September marks 10 years since the collapse of Lehman Brothers, which is widely considered to be the start of the financial crisis in the U.S.
To put it mildly, a lot has changed as a result of the financial crisis and consumer debt is no exception. We all know that excessive debt -- particularly mortgages -- was one of the main causes of the near collapse of the financial industry 10 years ago. Here's a look at how things have changed with mortgages and the other main types of consumer debt.
The overall picture
According to a new report by LendingTree, consumer debt has changed significantly in the decade since the financial crisis. Here's a quick look at how total balances of different types of consumer debt has changed.
As you can see, the overall debt carried by Americans hasn't changed dramatically. In fact, it may come as a surprise that Americans now owe nearly 5% more than they did at the onset of the Great Recession.
Additionally, there's more to the story than just the numbers. Here's a rundown of each of the major categories of consumer debt and how they've changed over the past decade.
It shouldn't come as a big surprise that total mortgage debt is lower than it was in 2008. Not only are home prices in some of the hardest-hit markets still lower than their pre-crisis peaks, but banks are far more cautious when it comes to lending money to buy homes.
Specifically, products like the now-infamous NINJA (no income, no job or assets) loans are a thing of the past, and while it's still possible to buy a home with a small down payment, your income and credit need to demonstrate your ability and likelihood of repaying the mortgage.
Here's a statistic that sums up how the mortgage market has changed: In 2018, mortgage levels are about 68% of incomes. In 2008, this metric was at nearly 100%.
Auto loan balances have risen by nearly 42% over the past decade, thanks to a trifecta of catalysts. First, the average selling price of a new vehicle has risen from about $28,350 in 2008 to $36,113 at the end of 2017. Second, buyers are financing their cars over longer loan terms. The average car loan is now 69.5 months long, about half a year longer than it was at the time of the Great Recession. And finally, the subprime auto market has grown dramatically.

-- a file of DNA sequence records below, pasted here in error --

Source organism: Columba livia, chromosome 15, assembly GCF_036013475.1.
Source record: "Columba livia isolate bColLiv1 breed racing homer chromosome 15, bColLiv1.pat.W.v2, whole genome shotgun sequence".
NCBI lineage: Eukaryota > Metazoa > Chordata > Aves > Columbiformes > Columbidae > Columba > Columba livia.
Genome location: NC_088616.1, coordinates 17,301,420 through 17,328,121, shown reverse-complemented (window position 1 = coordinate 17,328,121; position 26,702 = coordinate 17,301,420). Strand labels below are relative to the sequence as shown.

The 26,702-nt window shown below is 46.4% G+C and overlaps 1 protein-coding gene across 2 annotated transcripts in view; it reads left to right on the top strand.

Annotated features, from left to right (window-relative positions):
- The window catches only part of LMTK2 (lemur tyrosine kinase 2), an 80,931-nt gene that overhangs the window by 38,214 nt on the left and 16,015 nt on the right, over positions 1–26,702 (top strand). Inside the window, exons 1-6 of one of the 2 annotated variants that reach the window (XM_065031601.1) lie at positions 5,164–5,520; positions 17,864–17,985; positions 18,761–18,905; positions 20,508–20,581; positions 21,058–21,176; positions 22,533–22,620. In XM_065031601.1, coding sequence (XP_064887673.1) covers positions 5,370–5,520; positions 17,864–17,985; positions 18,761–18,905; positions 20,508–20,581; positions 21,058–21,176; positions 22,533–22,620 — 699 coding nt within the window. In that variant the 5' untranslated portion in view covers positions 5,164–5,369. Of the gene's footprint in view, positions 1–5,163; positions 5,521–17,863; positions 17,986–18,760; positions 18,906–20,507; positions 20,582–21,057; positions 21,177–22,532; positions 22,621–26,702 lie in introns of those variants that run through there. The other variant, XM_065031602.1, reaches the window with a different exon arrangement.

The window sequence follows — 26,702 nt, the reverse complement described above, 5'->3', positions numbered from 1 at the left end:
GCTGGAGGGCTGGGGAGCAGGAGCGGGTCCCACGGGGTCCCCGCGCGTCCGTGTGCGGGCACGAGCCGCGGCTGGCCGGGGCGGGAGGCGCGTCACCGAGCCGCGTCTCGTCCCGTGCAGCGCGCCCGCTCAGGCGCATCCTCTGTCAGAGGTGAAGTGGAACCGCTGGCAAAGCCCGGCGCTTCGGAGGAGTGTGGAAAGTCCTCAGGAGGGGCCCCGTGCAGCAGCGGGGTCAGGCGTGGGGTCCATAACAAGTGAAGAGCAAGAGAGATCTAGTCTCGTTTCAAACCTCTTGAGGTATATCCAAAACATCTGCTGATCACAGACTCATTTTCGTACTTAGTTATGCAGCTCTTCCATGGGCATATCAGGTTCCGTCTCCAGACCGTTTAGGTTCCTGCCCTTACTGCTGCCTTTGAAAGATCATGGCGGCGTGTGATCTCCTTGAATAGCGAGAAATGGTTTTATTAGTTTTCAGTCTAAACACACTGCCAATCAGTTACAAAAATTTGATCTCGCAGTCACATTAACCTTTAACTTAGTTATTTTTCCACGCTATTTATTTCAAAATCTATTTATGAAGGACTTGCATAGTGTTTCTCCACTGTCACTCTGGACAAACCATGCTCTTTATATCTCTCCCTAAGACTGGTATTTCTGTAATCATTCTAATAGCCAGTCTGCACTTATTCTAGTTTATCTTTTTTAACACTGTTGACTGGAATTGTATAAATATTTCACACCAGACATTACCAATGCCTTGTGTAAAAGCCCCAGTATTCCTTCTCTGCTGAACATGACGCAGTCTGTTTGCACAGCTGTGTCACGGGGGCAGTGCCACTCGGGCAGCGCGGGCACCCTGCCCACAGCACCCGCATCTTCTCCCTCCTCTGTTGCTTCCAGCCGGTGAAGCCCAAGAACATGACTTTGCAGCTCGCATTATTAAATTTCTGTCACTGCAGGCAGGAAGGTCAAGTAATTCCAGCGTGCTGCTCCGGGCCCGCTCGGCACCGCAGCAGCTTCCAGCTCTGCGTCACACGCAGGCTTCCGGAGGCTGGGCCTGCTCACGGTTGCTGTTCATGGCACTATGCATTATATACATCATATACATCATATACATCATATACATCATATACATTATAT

Whereas the subprime mortgage market has shrunk dramatically over the past decade, the opposite is true for the auto loan industry. In fact, about one-fourth of car loans are currently made to buyers with subprime or deep-subprime credit ratings.
Since the onset of the financial crisis, credit card balances dropped, but have since picked up. In fact, between the end of 2008 and the beginning of 2013, credit card balances fell by more than 21%. However, with the rebounding economy, consumers seem to have regained their confidence when it comes to their ability to repay credit card debt, as Americans actually owe a bit more now than they did before the financial crisis.
Here's the real reason why Americans owe more money now than at the start of the Great Recession: Student loan debt has increased by a staggering 144% over the past decade thanks to soaring college tuition rates. In fact, excluding student loan debt, Americans' overall indebtedness would have actually dropped by about $300 billion since then.
To be fair, student loan debt is generally a better form of debt to have than high-interest credit cards or debt on mortgages you had no business obtaining in the first place. However, it's remarkable that, over the past decade, student loan debt has gone from the fourth-largest type of debt to being second only to mortgages.
Over the past decade, mortgage lending has become far more responsible, while auto lending has gone in the opposite direction in many ways. Furthermore, student loan debt has become more of a burden on Americans than their credit card balances. While the amount of debt Americans have hasn't changed dramatically over the past decade, the nature of the debt has undergone quite a transformation.
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